After providing all the funding for The Brain from Top to Bottom for over 10 years, the CIHR Institute of Neurosciences, Mental Health and Addiction informed us that because of budget cuts, they were going to be forced to stop sponsoring us as of March 31st, 2013.

We have approached a number of organizations, all of which have recognized the value of our work. But we have not managed to find the funding we need. We must therefore ask our readers for donations so that we can continue updating and adding new content to The Brain from Top to Bottom web site and blog.

Please, rest assured that we are doing our utmost to continue our mission of providing the general public with the best possible information about the brain and neuroscience in the original spirit of the Internet: the desire to share information free of charge and with no adverstising.

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Bruno Dubuc, Patrick Robert, Denis Paquet, and Al Daigen




Monday, 18 June 2012
Memories: Always a Work in Progress

faux-souvenirsPeople tend to think that their memories are reliable and bear no resemblance to the false ones invented by people who suffer from confabulatory hypermnesia (severe false memory syndrome). But experiments using morally complex scenarios, such as those developed by psychologist Jonathan Haidt, have shown that normal subjects are surprisingly quick to invent explanations to justify intuitive moral stances, such as accepting the taboo against incest.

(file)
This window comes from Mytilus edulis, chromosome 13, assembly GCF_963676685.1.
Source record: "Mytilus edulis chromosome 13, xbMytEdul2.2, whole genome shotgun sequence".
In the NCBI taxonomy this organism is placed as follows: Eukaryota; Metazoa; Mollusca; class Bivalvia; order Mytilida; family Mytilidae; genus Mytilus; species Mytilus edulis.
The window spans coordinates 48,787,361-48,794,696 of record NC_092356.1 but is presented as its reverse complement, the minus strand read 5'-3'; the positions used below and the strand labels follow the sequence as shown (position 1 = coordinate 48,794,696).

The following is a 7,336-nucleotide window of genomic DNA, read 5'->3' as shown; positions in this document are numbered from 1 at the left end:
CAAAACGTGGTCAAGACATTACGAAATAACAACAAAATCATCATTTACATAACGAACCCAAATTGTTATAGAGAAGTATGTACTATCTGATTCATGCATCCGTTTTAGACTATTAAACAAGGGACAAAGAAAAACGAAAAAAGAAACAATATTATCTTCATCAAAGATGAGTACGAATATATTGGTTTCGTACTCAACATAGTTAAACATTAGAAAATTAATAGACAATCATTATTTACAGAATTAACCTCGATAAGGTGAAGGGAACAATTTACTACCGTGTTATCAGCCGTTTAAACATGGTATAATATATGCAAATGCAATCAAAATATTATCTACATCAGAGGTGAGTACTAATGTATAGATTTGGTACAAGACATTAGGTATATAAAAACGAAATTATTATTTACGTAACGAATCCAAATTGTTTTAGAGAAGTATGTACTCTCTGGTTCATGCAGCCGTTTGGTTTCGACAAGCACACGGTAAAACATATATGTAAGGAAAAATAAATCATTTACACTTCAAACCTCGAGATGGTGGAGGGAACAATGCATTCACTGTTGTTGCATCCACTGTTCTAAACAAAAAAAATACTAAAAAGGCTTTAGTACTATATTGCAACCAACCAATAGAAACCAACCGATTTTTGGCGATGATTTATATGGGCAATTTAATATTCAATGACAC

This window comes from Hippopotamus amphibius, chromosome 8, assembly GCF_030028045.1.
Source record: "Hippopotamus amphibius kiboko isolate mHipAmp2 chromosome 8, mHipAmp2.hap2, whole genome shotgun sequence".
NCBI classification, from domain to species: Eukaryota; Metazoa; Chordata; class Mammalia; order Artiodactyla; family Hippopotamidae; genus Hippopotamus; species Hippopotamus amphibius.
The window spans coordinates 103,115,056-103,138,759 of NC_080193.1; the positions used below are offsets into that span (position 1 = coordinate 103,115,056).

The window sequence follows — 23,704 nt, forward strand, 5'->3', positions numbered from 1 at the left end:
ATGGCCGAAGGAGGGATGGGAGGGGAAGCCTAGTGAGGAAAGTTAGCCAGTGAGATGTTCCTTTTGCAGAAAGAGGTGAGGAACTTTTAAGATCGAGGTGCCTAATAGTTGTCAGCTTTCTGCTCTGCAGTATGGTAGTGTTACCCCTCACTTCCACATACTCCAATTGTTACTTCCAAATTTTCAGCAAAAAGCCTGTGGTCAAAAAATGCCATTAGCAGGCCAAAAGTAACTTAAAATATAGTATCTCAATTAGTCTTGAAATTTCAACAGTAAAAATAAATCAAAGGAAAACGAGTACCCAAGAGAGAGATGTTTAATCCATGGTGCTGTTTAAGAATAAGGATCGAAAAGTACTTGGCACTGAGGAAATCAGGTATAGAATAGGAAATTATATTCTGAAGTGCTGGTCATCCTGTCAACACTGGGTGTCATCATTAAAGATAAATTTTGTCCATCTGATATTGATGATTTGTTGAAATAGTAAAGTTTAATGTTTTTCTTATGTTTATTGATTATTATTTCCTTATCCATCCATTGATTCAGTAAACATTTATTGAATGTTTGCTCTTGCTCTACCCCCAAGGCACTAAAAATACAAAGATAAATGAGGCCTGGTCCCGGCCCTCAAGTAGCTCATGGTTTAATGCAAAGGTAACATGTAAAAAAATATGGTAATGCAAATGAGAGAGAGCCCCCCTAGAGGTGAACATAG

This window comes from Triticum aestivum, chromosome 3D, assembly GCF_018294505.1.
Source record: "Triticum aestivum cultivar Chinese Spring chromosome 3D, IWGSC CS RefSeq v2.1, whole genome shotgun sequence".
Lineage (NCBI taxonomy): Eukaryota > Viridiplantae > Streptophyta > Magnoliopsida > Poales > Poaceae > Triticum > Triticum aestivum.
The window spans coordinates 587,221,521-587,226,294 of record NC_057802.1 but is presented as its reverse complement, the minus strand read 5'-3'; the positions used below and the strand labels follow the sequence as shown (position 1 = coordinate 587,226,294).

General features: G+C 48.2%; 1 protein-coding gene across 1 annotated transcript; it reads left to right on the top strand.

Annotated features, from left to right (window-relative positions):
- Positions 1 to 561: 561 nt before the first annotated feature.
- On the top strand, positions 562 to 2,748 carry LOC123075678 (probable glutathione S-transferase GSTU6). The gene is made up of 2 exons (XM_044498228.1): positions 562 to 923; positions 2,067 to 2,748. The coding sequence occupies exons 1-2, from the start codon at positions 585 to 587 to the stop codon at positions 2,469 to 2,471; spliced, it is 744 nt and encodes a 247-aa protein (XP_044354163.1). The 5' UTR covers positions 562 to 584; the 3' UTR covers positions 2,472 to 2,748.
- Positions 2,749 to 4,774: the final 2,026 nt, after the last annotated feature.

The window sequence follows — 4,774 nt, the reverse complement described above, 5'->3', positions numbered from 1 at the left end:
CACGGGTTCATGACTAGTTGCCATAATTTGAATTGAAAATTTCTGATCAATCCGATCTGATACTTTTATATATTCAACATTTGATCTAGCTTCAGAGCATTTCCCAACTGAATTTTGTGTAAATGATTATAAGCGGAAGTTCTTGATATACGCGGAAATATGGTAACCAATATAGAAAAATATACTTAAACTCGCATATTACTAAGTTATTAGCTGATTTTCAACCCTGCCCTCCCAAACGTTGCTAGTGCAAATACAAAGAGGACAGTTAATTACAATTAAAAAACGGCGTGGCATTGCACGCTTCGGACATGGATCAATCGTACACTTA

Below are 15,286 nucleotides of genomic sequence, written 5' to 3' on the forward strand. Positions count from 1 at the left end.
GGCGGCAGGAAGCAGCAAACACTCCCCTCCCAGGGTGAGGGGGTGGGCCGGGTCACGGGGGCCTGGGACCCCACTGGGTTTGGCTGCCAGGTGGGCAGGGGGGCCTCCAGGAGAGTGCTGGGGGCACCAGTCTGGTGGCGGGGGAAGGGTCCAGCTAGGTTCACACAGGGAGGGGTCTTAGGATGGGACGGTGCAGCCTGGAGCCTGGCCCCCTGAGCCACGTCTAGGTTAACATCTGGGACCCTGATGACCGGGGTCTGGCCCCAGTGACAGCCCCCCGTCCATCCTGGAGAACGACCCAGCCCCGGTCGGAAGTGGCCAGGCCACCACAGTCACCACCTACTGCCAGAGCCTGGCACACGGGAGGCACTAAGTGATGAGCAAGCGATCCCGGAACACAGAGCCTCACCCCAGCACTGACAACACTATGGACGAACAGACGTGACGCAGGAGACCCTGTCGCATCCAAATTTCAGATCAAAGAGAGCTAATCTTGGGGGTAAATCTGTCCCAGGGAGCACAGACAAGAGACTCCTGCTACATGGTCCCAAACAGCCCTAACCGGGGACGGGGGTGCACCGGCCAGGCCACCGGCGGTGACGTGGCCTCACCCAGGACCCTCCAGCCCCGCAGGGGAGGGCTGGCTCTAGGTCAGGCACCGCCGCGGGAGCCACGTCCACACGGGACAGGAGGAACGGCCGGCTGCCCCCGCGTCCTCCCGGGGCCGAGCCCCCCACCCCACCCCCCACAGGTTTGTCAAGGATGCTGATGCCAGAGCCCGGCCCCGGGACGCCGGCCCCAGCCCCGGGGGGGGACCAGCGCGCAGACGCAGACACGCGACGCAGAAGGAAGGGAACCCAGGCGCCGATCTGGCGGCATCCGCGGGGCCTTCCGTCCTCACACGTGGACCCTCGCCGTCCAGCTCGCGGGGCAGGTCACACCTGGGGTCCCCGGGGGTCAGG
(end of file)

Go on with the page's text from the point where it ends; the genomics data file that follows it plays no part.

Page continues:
Such explanations are somewhat reminiscent of those offered by split-brain patients whose left-hemisphere provides language-based justifications for their behaviour to make it seem to make sense.

A related but more generalizd phenomenon is memory reconsolidation: the process whereby, every time you remember something, the neural substrate of this memory is “recalibrated” on the basis of the current situation and thus, from one reconstruction to the next, can become fairly different from the actual stimulus that originally created it.

i_lien Confabulatory hypermnesia, or severe false memory syndrome
i_rec Jonathan Haidt’s Home Page
i_rec “I read Playboy for the articles”

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